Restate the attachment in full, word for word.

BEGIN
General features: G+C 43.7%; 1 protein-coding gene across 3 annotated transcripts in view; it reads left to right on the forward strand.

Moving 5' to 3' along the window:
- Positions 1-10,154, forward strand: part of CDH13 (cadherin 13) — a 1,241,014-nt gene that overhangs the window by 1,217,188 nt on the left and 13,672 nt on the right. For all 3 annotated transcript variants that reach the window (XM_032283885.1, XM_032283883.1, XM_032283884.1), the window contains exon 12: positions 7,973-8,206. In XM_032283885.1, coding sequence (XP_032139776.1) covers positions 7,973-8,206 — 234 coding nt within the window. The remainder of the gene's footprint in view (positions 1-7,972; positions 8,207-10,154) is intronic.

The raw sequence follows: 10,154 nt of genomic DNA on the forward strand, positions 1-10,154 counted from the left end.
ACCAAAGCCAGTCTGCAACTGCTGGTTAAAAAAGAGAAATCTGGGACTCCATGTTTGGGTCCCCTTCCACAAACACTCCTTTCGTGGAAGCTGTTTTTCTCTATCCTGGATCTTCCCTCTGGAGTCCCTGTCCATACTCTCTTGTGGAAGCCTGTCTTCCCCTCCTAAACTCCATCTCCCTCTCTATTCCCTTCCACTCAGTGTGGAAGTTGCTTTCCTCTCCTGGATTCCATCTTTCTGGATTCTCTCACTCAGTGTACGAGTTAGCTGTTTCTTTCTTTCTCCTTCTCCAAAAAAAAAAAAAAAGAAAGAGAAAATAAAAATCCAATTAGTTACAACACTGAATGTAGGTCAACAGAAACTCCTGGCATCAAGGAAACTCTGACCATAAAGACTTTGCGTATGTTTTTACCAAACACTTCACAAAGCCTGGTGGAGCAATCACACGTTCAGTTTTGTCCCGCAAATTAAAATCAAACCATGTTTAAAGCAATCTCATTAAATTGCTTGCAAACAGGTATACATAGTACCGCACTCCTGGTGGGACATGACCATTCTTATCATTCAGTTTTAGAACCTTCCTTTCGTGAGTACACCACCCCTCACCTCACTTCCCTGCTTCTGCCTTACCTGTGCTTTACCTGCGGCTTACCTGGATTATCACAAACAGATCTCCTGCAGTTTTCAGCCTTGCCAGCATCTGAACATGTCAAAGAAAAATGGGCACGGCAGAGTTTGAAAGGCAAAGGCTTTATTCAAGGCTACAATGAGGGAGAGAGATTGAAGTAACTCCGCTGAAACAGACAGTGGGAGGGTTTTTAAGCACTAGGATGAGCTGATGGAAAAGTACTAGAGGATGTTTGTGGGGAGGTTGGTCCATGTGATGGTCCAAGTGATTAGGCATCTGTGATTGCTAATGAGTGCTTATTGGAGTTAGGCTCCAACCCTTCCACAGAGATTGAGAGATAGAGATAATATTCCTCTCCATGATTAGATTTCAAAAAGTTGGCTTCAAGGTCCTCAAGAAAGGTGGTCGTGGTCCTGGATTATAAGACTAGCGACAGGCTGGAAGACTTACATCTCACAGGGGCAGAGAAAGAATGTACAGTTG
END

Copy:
General features: G+C 43.7%; 1 protein-coding gene across 3 annotated transcripts in view; it reads left to right on the forward strand.

Moving 5' to 3' along the window:
- Positions 1-10,154, forward strand: part of CDH13 (cadherin 13) — a 1,241,014-nt gene that overhangs the window by 1,217,188 nt on the left and 13,672 nt on the right. For all 3 annotated transcript variants that reach the window (XM_032283885.1, XM_032283883.1, XM_032283884.1), the window contains exon 12: positions 7,973-8,206. In XM_032283885.1, coding sequence (XP_032139776.1) covers positions 7,973-8,206 — 234 coding nt within the window. The remainder of the gene's footprint in view (positions 1-7,972; positions 8,207-10,154) is intronic.

The raw sequence follows: 10,154 nt of genomic DNA on the forward strand, positions 1-10,154 counted from the left end.
ACCAAAGCCAGTCTGCAACTGCTGGTTAAAAAAGAGAAATCTGGGACTCCATGTTTGGGTCCCCTTCCACAAACACTCCTTTCGTGGAAGCTGTTTTTCTCTATCCTGGATCTTCCCTCTGGAGTCCCTGTCCATACTCTCTTGTGGAAGCCTGTCTTCCCCTCCTAAACTCCATCTCCCTCTCTATTCCCTTCCACTCAGTGTGGAAGTTGCTTTCCTCTCCTGGATTCCATCTTTCTGGATTCTCTCACTCAGTGTACGAGTTAGCTGTTTCTTTCTTTCTCCTTCTCCAAAAAAAAAAAAAAAGAAAGAGAAAATAAAAATCCAATTAGTTACAACACTGAATGTAGGTCAACAGAAACTCCTGGCATCAAGGAAACTCTGACCATAAAGACTTTGCGTATGTTTTTACCAAACACTTCACAAAGCCTGGTGGAGCAATCACACGTTCAGTTTTGTCCCGCAAATTAAAATCAAACCATGTTTAAAGCAATCTCATTAAATTGCTTGCAAACAGGTATACATAGTACCGCACTCCTGGTGGGACATGACCATTCTTATCATTCAGTTTTAGAACCTTCCTTTCGTGAGTACACCACCCCTCACCTCACTTCCCTGCTTCTGCCTTACCTGTGCTTTACCTGCGGCTTACCTGGATTATCACAAACAGATCTCCTGCAGTTTTCAGCCTTGCCAGCATCTGAACATGTCAAAGAAAAATGGGCACGGCAGAGTTTGAAAGGCAAAGGCTTTATTCAAGGCTACAATGAGGGAGAGAGATTGAAGTAACTCCGCTGAAACAGACAGTGGGAGGGTTTTTAAGCACTAGGATGAGCTGATGGAAAAGTACTAGAGGATGTTTGTGGGGAGGTTGGTCCATGTGATGGTCCAAGTGATTAGGCATCTGTGATTGCTAATGAGTGCTTATTGGAGTTAGGCTCCAACCCTTCCACAGAGATTGAGAGATAGAGATAATATTCCTCTCCATGATTAGATTTCAAAAAGTTGGCTTCAAGGTCCTCAAGAAAGGTGGTCGTGGTCCTGGATTATAAGACTAGCGACAGGCTGGAAGACTTACATCTCACAGGGGCAGAGAAAGAATGTACAGTTG